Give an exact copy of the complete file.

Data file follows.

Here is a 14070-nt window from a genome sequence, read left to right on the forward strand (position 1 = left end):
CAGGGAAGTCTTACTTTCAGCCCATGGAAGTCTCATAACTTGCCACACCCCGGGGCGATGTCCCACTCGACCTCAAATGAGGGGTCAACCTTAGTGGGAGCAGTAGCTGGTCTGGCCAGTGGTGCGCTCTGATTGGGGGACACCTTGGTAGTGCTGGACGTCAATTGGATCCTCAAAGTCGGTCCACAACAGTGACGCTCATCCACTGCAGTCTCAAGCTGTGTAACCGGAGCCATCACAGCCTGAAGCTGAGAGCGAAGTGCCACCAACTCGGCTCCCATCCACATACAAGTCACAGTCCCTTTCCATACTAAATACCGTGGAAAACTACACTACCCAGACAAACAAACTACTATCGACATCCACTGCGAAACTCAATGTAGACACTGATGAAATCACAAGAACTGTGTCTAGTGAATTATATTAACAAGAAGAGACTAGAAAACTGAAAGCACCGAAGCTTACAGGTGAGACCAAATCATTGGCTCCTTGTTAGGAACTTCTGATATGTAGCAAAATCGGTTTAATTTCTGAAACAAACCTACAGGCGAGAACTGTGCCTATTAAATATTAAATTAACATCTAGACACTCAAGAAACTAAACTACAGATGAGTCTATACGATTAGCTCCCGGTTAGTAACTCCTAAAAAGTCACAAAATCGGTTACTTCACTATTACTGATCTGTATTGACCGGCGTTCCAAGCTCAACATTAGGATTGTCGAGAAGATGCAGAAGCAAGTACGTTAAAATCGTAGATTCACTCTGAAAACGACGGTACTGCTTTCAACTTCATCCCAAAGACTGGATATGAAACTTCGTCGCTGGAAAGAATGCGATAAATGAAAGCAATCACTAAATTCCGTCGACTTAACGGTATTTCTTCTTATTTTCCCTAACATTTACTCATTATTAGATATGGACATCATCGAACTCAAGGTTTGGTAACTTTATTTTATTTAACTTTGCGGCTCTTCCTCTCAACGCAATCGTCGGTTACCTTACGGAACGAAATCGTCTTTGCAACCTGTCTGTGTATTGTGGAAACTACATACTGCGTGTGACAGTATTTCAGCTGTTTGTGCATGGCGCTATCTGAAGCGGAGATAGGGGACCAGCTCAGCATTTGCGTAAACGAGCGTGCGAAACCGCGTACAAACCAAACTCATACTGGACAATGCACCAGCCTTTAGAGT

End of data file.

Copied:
Here is a 14070-nt window from a genome sequence, read left to right on the forward strand (position 1 = left end):
CAGGGAAGTCTTACTTTCAGCCCATGGAAGTCTCATAACTTGCCACACCCCGGGGCGATGTCCCACTCGACCTCAAATGAGGGGTCAACCTTAGTGGGAGCAGTAGCTGGTCTGGCCAGTGGTGCGCTCTGATTGGGGGACACCTTGGTAGTGCTGGACGTCAATTGGATCCTCAAAGTCGGTCCACAACAGTGACGCTCATCCACTGCAGTCTCAAGCTGTGTAACCGGAGCCATCACAGCCTGAAGCTGAGAGCGAAGTGCCACCAACTCGGCTCCCATCCACATACAAGTCACAGTCCCTTTCCATACTAAATACCGTGGAAAACTACACTACCCAGACAAACAAACTACTATCGACATCCACTGCGAAACTCAATGTAGACACTGATGAAATCACAAGAACTGTGTCTAGTGAATTATATTAACAAGAAGAGACTAGAAAACTGAAAGCACCGAAGCTTACAGGTGAGACCAAATCATTGGCTCCTTGTTAGGAACTTCTGATATGTAGCAAAATCGGTTTAATTTCTGAAACAAACCTACAGGCGAGAACTGTGCCTATTAAATATTAAATTAACATCTAGACACTCAAGAAACTAAACTACAGATGAGTCTATACGATTAGCTCCCGGTTAGTAACTCCTAAAAAGTCACAAAATCGGTTACTTCACTATTACTGATCTGTATTGACCGGCGTTCCAAGCTCAACATTAGGATTGTCGAGAAGATGCAGAAGCAAGTACGTTAAAATCGTAGATTCACTCTGAAAACGACGGTACTGCTTTCAACTTCATCCCAAAGACTGGATATGAAACTTCGTCGCTGGAAAGAATGCGATAAATGAAAGCAATCACTAAATTCCGTCGACTTAACGGTATTTCTTCTTATTTTCCCTAACATTTACTCATTATTAGATATGGACATCATCGAACTCAAGGTTTGGTAACTTTATTTTATTTAACTTTGCGGCTCTTCCTCTCAACGCAATCGTCGGTTACCTTACGGAACGAAATCGTCTTTGCAACCTGTCTGTGTATTGTGGAAACTACATACTGCGTGTGACAGTATTTCAGCTGTTTGTGCATGGCGCTATCTGAAGCGGAGATAGGGGACCAGCTCAGCATTTGCGTAAACGAGCGTGCGAAACCGCGTACAAACCAAACTCATACTGGACAATGCACCAGCCTTTAGAGT